Many people think of asthma and allergies as two distinct entities, but they are closely related and often occur together.
Asthma is a chronic inflammatory lung disease characterized by acute episodes of breathing problems. There are two types of asthma: non-allergic and allergic (or allergy induced). Allergic asthma is more common. Non-allergic asthma is triggered by cold or dry air, smoke, viruses, exercise or stress, for instance. Allergic asthma, on the other hand, can be triggered by the same things that cause allergic rhinitis, such as pollen.
Estimates vary, but at least 20 percent of people with allergic rhinitis develop allergic asthma, and a much higher percentage of those with asthma also have allergic rhinitis.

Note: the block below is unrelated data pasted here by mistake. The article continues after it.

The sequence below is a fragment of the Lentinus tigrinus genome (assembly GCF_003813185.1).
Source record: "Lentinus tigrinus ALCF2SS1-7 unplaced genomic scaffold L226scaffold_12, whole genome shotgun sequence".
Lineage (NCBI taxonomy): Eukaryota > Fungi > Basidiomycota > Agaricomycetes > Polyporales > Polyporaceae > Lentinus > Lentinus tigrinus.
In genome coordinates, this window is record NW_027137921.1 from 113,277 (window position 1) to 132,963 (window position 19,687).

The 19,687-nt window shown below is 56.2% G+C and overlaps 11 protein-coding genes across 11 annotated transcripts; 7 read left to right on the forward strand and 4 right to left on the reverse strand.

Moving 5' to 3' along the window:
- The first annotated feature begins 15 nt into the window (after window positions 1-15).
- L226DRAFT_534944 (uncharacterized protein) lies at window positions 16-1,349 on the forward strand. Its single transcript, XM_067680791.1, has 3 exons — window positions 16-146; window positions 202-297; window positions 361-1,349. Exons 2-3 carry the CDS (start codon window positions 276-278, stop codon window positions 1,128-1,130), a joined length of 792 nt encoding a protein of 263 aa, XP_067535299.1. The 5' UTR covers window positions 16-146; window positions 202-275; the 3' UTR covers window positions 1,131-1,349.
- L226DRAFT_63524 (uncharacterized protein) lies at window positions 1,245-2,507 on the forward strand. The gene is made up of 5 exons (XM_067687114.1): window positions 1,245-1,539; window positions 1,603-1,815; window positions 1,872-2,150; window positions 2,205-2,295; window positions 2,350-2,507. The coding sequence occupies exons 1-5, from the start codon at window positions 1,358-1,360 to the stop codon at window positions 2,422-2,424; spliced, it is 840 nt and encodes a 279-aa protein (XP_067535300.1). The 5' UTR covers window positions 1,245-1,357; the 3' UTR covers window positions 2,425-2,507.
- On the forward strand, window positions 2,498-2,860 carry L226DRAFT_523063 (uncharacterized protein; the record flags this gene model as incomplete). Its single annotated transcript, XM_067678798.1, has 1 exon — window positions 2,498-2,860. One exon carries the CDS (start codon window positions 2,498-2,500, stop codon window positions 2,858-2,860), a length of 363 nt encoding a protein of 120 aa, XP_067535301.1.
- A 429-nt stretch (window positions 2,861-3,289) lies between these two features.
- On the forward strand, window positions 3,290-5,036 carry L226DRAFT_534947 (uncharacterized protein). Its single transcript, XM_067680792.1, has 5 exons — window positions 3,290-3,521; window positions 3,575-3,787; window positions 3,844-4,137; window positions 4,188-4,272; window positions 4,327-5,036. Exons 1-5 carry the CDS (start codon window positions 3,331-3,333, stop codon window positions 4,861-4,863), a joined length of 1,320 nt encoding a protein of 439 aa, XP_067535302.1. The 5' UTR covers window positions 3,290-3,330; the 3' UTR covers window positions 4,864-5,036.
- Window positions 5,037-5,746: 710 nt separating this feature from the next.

In fact, some researchers hypothesize that allergic rhinitis may be an early stage of what can be called “united airway disease,” which often progresses to asthma, featuring the same inflammatory processes in both the nasal passages and airways.
If you have allergic rhinitis, talk to your doctor about being tested for early signs of asthma. Effective treatment of allergic rhinitis via medication or immunotherapy can be the key to preventing the development of asthma or at least minimizing its symptoms.